While Medvedev, who is preparing for Paris by competing at the Ultimate Tennis Showdown, has openly admitted his dislike for clay, Osaka has been striving to make progress n the surface. She has said that she needs more time and preparation, but, like Medvedev, she has lost two of her three clay matches this season. She should take confidence from the fact it has taken some of the great players several years to achieve success on clay, but a run at Roland-Garros this time around looks unlikely.

Night sessions and fans return

The 2020 French Open was one of the few tournaments over the last year that has allowed fans to watch matches. Since then there have been a number of events played in empty stadiums, but the decision to move the 2021 French Open back by a week means that there will be again be spectators watching in Paris.
Lockdown restrictions in France are easing this week and it has been reported that 1,000 fans will be allowed on court at Roland-Garros this year with capacity capped at 35 per cent. The return of courtside noise will be a welcome boost for some players, such as France’s Benoit Paire, who has regularly complained about the lack of atmosphere in tournaments lately.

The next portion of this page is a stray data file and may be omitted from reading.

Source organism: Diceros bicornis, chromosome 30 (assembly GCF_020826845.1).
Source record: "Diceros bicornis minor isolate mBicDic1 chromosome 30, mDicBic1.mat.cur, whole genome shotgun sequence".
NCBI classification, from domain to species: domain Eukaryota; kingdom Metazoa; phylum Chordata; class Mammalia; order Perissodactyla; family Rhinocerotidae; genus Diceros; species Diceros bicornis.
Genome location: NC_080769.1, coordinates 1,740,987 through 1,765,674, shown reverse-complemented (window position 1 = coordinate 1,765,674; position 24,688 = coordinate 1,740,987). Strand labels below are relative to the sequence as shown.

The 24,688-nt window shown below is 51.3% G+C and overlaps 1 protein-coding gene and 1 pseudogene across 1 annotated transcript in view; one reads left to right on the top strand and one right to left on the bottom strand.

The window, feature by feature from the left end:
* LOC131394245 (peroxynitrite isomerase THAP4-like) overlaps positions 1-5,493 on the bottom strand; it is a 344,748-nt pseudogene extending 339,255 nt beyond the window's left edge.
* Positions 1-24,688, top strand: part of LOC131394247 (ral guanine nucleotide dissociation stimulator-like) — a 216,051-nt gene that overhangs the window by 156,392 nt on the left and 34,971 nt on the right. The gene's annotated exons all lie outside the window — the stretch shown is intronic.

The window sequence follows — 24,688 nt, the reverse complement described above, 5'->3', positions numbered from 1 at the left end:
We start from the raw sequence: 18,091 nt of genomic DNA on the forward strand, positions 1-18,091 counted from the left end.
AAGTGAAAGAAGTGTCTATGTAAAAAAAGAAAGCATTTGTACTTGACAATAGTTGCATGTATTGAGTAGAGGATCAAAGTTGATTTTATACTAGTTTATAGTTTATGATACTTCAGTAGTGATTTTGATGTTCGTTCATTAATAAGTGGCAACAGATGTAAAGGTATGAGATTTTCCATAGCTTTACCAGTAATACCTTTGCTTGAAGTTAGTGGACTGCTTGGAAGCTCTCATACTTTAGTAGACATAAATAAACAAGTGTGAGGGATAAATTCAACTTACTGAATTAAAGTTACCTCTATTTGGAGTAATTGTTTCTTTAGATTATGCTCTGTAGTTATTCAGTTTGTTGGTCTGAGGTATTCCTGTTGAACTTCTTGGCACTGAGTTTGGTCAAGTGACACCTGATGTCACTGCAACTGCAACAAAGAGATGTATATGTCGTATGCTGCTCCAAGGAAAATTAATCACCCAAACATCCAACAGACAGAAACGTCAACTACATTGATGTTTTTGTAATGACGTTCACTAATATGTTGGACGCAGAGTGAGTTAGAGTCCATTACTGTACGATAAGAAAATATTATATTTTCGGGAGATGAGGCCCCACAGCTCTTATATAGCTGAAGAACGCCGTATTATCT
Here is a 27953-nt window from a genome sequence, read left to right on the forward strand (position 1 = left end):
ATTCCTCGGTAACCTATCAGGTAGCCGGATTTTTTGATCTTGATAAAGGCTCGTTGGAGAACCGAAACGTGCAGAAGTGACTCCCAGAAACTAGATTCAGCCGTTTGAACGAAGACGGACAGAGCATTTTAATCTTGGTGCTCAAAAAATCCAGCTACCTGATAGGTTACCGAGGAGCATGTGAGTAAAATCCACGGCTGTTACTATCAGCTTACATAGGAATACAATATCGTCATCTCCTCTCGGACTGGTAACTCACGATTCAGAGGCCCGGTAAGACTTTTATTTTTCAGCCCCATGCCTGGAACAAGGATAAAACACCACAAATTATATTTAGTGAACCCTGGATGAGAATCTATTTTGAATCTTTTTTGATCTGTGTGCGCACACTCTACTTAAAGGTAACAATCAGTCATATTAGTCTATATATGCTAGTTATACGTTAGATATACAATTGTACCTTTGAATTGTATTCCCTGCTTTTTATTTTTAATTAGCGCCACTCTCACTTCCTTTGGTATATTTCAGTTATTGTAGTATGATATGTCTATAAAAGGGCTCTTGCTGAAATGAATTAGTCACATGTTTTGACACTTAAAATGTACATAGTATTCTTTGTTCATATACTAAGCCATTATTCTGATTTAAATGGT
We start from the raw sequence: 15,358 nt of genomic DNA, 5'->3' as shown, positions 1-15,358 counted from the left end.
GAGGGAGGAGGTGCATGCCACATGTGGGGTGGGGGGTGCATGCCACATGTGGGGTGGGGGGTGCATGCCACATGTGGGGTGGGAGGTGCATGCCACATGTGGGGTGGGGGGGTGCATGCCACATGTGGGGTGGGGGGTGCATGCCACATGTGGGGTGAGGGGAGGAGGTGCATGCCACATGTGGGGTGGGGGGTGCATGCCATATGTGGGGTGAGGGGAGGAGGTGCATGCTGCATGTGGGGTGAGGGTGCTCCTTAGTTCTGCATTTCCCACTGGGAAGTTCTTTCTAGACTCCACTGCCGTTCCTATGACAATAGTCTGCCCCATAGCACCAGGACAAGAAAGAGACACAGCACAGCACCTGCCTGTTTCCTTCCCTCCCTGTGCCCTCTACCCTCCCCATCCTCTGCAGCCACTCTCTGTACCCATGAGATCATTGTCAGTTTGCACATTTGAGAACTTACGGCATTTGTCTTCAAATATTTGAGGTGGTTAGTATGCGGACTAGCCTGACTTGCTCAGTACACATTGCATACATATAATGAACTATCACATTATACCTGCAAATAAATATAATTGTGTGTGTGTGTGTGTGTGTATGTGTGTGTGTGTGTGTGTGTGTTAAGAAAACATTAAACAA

French Open favourite Nadal has also enjoyed having a limited number of supporters back in the stands during the clay swing.
“It’s a very positive feeling. The crowd is a basic pillar of any show. Without it, everything is much colder, perhaps less emotional.”
Speaking of cold, there will also be night sessions at the tournament for the first time. The French Tennis Federation said that "spectators are guaranteed to see that day's headline men's or women's match from 9pm onwards", with the contests taking place under the lights on Court Philippe-Chatrier. It will be interesting to see how/if the new sessions impact the tournament, with most played without supporters in the stands due to a 9pm curfew in France.